Editor's pick: Sequential test ordered on health centre pharmacy

Plans to extend a north London medical practice to create a pharmacy have been judged to fail the sequential approach to the location of town centre uses and likely to have an adverse impact on existing outlets.

A previous decision had been quashed by the High Court. The main parties disagreed as to whether the sequential test applied. The appellant argued that the pharmacy did not constitute "significant" new retail development exceeding a floorspace threshold of 500 square metres, for which an impact assessment was required under council policies.

In the inspector’s view, this approach ignored a reference in the policy’s supporting text that the sequential approach applied to all new retail development of whatever scale. She overruled the appellant’s claim that the text of the policy itself should be afforded greater weight. On this basis, she concluded that the sequential test did apply.

In accordance with R v Maldon District Council and Tesco Stores ex parte Pattani [1999], she found that pharmacies are a class A1 retail use irrespective of whether they are attached to the medical centre. She noted that the proposed pharmacy would have a separate entrance and could be used by anyone, not just patients at the centre. The fact that it would dispense 65 per cent of the items prescribed at the surgery did not alter this position, she held.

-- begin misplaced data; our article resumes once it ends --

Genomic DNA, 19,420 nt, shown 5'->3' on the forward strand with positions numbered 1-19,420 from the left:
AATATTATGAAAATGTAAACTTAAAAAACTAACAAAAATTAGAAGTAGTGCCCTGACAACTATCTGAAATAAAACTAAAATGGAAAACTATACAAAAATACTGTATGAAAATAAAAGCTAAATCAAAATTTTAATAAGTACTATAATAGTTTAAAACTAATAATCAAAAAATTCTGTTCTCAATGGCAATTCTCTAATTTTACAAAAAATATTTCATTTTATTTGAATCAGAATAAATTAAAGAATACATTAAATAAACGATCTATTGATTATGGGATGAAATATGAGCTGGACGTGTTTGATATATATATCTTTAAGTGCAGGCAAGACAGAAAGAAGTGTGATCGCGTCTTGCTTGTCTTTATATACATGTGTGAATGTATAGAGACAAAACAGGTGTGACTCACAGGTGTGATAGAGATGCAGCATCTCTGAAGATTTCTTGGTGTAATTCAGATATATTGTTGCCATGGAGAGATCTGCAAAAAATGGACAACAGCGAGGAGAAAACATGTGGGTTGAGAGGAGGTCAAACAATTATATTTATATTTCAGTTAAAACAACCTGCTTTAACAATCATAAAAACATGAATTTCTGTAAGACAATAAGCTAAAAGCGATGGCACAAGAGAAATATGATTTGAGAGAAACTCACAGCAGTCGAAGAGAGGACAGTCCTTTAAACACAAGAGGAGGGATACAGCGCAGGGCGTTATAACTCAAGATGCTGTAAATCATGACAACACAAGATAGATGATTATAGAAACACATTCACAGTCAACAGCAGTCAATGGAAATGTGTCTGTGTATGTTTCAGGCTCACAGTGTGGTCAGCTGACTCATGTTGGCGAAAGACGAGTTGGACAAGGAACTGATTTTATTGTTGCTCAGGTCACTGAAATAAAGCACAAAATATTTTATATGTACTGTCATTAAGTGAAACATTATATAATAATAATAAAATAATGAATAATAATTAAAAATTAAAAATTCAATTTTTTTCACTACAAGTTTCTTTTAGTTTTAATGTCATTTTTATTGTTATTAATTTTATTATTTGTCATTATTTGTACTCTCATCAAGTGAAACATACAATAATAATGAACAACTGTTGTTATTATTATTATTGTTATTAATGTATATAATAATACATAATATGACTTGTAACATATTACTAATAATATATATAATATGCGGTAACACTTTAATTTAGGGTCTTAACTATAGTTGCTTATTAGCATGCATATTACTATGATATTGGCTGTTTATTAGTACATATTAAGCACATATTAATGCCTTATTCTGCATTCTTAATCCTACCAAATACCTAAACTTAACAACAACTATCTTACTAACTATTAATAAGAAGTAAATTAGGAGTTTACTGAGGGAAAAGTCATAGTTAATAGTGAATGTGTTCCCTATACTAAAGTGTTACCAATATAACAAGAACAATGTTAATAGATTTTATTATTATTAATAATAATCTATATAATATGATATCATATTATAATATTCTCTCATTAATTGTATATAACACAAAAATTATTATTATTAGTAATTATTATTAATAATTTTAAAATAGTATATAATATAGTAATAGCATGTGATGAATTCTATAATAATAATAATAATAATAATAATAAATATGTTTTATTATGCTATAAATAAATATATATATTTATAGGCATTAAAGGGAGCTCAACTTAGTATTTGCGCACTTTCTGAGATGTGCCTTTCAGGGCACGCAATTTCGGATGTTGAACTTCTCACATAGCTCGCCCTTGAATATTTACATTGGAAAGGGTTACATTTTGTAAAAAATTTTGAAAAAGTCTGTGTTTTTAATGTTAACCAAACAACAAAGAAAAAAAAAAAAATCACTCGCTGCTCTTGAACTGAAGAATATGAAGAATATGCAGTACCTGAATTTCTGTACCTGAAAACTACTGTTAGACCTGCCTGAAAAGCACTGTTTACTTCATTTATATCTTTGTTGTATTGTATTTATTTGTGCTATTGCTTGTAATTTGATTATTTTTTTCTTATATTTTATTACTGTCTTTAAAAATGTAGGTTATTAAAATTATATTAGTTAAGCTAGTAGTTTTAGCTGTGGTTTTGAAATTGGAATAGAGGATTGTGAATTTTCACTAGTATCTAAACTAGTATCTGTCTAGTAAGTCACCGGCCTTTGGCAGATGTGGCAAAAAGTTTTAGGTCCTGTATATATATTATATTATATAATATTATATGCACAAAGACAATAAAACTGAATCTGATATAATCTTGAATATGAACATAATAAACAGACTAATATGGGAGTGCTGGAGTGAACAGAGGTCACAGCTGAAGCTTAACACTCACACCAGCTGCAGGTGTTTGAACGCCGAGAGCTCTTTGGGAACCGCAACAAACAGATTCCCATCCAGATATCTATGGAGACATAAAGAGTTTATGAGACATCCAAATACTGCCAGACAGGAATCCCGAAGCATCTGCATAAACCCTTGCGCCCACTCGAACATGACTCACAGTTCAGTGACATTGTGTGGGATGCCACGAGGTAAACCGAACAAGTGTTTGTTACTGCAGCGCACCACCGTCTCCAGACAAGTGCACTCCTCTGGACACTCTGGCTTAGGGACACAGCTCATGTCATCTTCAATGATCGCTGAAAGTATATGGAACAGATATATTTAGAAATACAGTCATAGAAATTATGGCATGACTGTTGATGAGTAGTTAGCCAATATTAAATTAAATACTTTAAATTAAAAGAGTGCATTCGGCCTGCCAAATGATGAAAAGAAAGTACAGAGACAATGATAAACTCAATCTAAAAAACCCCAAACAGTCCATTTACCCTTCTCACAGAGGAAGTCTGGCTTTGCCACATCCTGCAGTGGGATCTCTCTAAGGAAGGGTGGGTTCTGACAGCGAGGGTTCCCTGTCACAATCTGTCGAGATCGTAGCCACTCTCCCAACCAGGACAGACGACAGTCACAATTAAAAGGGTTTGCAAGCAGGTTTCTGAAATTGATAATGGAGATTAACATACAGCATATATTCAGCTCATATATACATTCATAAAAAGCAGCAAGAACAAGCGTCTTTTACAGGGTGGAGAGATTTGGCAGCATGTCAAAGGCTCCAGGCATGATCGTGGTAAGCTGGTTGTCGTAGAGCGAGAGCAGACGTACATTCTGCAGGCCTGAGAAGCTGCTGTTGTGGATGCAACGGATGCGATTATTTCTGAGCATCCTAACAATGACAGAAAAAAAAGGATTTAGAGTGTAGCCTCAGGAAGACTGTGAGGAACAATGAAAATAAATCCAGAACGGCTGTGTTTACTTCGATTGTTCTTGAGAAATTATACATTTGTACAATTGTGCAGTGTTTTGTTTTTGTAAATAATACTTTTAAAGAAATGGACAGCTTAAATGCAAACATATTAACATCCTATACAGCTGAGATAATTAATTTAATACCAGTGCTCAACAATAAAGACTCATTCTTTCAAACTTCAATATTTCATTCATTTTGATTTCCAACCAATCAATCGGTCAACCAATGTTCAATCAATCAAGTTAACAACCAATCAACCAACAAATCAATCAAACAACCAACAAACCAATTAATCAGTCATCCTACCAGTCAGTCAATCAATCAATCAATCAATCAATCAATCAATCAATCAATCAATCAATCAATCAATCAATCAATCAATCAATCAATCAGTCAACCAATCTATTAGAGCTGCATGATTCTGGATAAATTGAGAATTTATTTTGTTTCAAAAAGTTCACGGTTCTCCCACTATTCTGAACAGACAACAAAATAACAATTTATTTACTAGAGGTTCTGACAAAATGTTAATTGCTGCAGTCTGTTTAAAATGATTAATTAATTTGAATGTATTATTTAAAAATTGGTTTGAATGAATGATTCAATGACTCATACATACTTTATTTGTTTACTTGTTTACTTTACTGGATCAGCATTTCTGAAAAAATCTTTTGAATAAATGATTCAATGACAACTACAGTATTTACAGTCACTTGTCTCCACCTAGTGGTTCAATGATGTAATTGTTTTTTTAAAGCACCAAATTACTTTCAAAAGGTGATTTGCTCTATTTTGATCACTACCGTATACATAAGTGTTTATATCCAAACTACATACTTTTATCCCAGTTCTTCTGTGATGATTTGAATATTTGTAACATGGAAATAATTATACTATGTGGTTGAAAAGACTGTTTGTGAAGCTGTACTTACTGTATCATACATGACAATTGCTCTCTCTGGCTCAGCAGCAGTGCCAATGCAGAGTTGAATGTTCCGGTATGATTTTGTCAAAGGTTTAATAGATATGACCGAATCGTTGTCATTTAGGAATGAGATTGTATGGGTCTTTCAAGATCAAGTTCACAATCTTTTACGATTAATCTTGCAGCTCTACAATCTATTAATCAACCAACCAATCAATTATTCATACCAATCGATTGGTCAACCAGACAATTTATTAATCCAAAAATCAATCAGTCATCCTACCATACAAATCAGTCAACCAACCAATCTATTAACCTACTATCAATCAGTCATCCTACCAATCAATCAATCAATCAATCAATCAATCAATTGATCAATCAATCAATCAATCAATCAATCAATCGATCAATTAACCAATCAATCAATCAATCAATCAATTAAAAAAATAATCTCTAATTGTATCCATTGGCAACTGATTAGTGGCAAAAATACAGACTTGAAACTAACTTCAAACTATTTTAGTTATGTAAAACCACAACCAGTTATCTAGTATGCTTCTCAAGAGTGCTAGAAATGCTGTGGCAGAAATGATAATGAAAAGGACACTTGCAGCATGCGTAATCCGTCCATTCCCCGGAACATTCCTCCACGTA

In her opinion, alternative premises capable of accommodating just the pharmacy existed, but the appellant’s business model requiring linkage to the medical centre had precluded them from further investigation. The presence of other pharmacies in a nearby centre was testimony to the fact that they could operate viably without such a symbiotic connection, she reasoned. The sequential test was not therefore met, she ruled.

In addition, the inspector placed significant weight on statements from a local pharmaceutical committee that there was no outstanding need for more pharmacies in the area. She found that the appellant’s business model was predicated on capturing a significant proportion of trade that currently went to the town centre. Since it would have a detrimental impact on existing traders and could reduce linked shopping trips, she decided that it would adversely affect the centre’s vitality and viability.

In dismissing the appeal, the inspector made a partial award of costs to the appellant over the council’s failure to give adequate notice of the hearing date. This apparent administrative oversight had led to the first day of the hearing being abandoned so that local people and businesses could be adequately consulted on the appeal.

Inspector: Louise Phillips; Hearing

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